This short-story collection Welcome to the Monkey House (1968) incorporates almost completely Vonnegut’s 1961 “Canary in a Cathouse,” which appeared within a few months of Slaughterhouse-Five and capitalized upon that breakthrough novel and the enormous attention it suddenly brought.
Drawn from both specialized science fiction magazines and the big-circulation general magazines which Vonnegut had been one of the few science writers to sell, the collection includes some of his most accomplished work from 1950 to 1968. The title story may be his most famous—a diabolical government asserts control through compulsory technology removing orgasm from sex—but Vonnegut’s bitterness and wit, not in his earlier work as poisonous or unshielded as it later became, is well demonstrated. (Goodreads)
I have been somewhat interested in reading Kurt Vonnegut from five years ago, but I never quite get my hands around it. I was not brave enough to actually pick any book at random or blatantly believe what the internet told me about which Vonnegut’s work I should read. I just don’t want to be picking the wrong book and end up hating the author altogether. Then last year, I asked some of my friends from this book club that I was in, which book I should buy now that I was planning to splurge my last remaining scholarship money on books. One of those very sweet souls recommend Welcome to the Monkey House; I thought reading Vonnegut’s much shorter works might have given me a better insight, and so begins my journey into the works of Kurt Vonnegut.
That aside, I think that this collection of Vonnegut’s short stories, for lack of better words, are amusing indeed. I have to admit that the first few short stories were pretty odd, to say the least, I almost gave up the book thinking that maybe (just maybe) Vonnegut is not my cup of tea. But I’m glad I had kept on reading, because at the end of the day my overall experience of this book was like a roller coaster ride; there was an up, a down, a flat and a somewhat lopsided feel to it. Take for instance Welcome to the Monkey House which became the title of this book. Although I get that the point of the story was to be satirical and might be a bit sinister as to how the world would become in the future amidst the growing number of population in major countries, I can’t help but feel disgusted at how the story turns out.
I don’t know if by explaining why I was disgusted by the story counts as being spoiling the story for those who haven’t read it (so, if by any chance you haven’t read the story and is planning to read it, do skip this rambling altogether for your own sake), but here’s what I think. At some part of the story there was a part where a sexual intercourse were performed without the full consent of one of the party involved, and this disgust me so much. This to me feels like a kind of rape, and it disgust me that the perpetrator in the story feels like he is doing more good than damage with making the woman have sex with him. To be completely honest, what actually happens in the story is not as simple as I made it out to be, you need to actually read the story to understand what I meant, but that aside I find it a bit sinister that one person is doing something to another person without their full consent thinking that it was for the other person’s benefits. People should be able to decided what’s best for themselves as oppose of having another person decides for them. But, hey, maybe I shouldn’t take the story too seriously.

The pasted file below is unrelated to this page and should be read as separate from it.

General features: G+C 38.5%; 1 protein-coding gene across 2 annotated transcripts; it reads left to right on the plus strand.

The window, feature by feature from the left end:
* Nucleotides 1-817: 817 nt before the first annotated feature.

But, not all is lost. Some of the stories that I quite enjoyed and quite redeem my awful experience with Welcome to the Monkey House and Long Walk to Forever (which to my surprise was actually written by Vonnegut in honouring the marriage that worked, but I find annoying and against my belief as a monogamists) had finally emerged in the forms of The Foster Portfolio, Miss Temptation, and Deer in the Works which had a surprising ending that I didn’t see it coming but somehow resonates the most to me. On that note, I think most twenty and thirty something should at least give a Deer in the Works a try when jobs feels like a dead end road.
From what I understand Kurt Vonnegut is a science fiction writer, amongst being known as a satirist also, and you can see that within this book there are several strong contenders in science fiction genre, namely Report on the Barnhouse Effect, The Euphio Question which begs the question about how important happiness is if everything else becomes unimportant, and my personal quirky favourite Unready to Wear which would totally be interesting had someone is interested in adapting it into a movie. But, above all, two particular stories struck me the most that I shed tears when I finished reading it, let’s give a round of applause for The Manned Missiles and EPICAC. The former will break your heart into pieces, while the latter will leave you sobbing in the corner; so if you’re into heart breaking and gut wrenching short stories, you can always give the two stories a try.
Bottom line is, if you’re venturing into Kurt Vonnegut for the first time, like I am, I suggest to give this book a try. And if you’re into short stories, and you enjoy a diverse choice of genre in one single book, you should also give this book a try; head’s up, the whole basic theme of the stories are science fiction, but with different twists in each story.
Title: Welcome to the Monkey House
Author: Kurt Vonnegut
Genre: Classics, Fiction, Humour, Science Fiction, Short Stories